Last year, I led a workshop on Sankalpa. We began with a meditation on our own sense of worthiness, invoking a feeling deep within of feeling enough. We then did a ritual of sacrifice—writing down our “inner clutter” on a piece of paper (whatever it is we feel blocks our inner voice) and threw it into a fire. And ended with creating a soul-board. Taking images and words that spoke directly to our heart and pasting them together. From those images, I asked each person to distill one sentence, which somehow captures the deep call or longing of their heart (for this time period, now). The statements were varied. Some crystal clear. Some poetic. But all deeply resonant. And gloriously soulful.

 

There is something so real to this ritual of Sankalpa. And when something is real it is packed full of energy and potential. I have made this my new habit each year, and I hope you feel inspired to join me? Perhaps, it is worth a try.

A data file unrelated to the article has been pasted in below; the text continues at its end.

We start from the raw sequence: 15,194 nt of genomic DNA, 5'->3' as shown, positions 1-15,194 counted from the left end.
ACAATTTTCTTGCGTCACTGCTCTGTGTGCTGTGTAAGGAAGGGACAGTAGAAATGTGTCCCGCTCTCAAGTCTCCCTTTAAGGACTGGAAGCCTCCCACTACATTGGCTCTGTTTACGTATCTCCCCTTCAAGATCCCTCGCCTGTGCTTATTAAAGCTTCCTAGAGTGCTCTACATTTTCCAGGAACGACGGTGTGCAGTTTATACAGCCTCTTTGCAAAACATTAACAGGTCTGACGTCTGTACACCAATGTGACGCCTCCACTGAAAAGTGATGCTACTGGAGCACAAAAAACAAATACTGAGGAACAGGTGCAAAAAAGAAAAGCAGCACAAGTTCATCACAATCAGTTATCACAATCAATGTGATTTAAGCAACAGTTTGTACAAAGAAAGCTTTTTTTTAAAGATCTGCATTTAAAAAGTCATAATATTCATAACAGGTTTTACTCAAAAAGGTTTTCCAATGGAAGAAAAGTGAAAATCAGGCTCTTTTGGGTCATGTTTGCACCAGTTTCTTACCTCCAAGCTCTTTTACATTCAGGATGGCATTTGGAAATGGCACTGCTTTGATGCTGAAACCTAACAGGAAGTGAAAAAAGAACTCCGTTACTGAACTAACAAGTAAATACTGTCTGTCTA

Loosen your grip.

 

            Give yourself permission to be imperfect.

 

            Don't seek what others are seeking,

            (unless it echoes in your bones).

 

            Spit out whatever you have ingested

            about not being enough.

 

            Your realness is delicious.

 

            And you don't need to obsess any longer

            about finding your path.

 

            Start simple.

 

            Tie a string

            from your heart to your feet

            And only walk in the direction

            that makes you tick.

 

            - Deborah Anne Quibell

 

 

Deborah Quibell

Professional writer, healer and teacher Deborah Anne Quibell believes passionately in breathing grounded knowledge from scholarly pursuits into the fields of yoga and spirituality. A senior instructor for the Institute for Inner Studies, she holds a PhD in Depth Psychology and teaches Pranic Healing as well as yoga and meditation in studio, corporate and online environments.